I mean, you guys signed up to make this thing in 2013, so this has been in development for quite a long time, and you’ve been candid in saying that there were a few heated discussions along the way due to your passion for really nailing this one. What were some of the biggest points of contention?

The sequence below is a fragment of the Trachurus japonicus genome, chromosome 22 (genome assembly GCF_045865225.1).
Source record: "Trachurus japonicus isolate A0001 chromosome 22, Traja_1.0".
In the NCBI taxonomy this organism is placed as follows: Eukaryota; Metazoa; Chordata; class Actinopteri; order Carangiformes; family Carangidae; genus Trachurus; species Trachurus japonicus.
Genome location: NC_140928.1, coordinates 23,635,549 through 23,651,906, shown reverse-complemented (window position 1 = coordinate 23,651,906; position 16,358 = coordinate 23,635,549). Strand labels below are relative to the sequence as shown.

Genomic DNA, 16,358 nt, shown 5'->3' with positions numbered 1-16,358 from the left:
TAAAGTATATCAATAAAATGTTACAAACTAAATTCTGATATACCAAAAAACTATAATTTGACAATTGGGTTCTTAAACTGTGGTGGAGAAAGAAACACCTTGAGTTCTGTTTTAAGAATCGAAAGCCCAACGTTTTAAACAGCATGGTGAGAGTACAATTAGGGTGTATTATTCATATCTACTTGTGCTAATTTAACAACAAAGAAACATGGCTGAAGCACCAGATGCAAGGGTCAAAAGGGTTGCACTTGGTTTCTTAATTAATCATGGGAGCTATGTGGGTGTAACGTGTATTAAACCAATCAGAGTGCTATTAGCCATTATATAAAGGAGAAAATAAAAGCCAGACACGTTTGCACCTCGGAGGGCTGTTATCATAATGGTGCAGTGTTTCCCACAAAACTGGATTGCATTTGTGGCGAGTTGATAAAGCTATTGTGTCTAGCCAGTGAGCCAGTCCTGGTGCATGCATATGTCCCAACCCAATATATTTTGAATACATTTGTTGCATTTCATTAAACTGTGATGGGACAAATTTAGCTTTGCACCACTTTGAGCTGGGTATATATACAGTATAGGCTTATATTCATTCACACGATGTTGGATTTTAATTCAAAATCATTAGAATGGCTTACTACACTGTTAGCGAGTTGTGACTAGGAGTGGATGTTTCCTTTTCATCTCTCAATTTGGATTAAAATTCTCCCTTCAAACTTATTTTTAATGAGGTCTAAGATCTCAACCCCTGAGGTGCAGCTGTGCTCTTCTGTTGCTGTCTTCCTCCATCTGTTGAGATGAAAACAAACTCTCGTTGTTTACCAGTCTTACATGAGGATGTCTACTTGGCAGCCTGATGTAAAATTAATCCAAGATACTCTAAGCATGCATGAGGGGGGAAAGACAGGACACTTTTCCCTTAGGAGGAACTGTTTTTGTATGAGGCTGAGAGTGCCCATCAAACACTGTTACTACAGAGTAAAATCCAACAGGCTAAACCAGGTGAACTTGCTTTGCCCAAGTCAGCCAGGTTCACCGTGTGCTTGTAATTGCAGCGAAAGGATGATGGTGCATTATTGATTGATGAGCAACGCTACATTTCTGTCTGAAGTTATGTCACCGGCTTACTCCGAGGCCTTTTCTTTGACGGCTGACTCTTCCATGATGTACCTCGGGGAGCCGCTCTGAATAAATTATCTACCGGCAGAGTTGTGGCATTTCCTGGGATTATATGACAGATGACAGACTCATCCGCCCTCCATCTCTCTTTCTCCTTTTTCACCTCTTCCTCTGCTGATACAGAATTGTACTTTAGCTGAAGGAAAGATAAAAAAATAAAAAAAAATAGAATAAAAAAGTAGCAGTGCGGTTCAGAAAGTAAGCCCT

JACKMAN: I was very skeptical of having X-24 being played by me. I understood what it represented and thematically the idea of battling himself, which of course is right at the core of this character that we never fully got to, so I kind of loved the externalization of that. But I also know that myself as an actor and fans of Wolverine come up to me in the street every day and go, “We wanna see that full berserker animalistic crazy off-the-wall Wolverine,” right? That we don’t feel we’ve fully seen it, so I was like, “Jim if we introduced halfway or near the end of the movie that full berserker animalistic crazy Wolverine and he’s somehow fighting our hero, audiences won’t know what to feel.” And I remember him saying, “Trust me, trust me, trust me.” And I was a bit of a pain in the ass on that one, I was like, “I’m just not sure. Let’s keep exploring it and exploring it.” When I saw the movie it’s just clear, for some reason I think because he skewers Patrick Stewart in that moment the audience just sort of hates him. We did some subtle things, I changed the bridge of my nose, I wore contacts—I just wanted him to look a little different from myself. And I think by that point we’d created already the Wolverine that people wanted to see. So anyway, that was one of my examples of being wrong.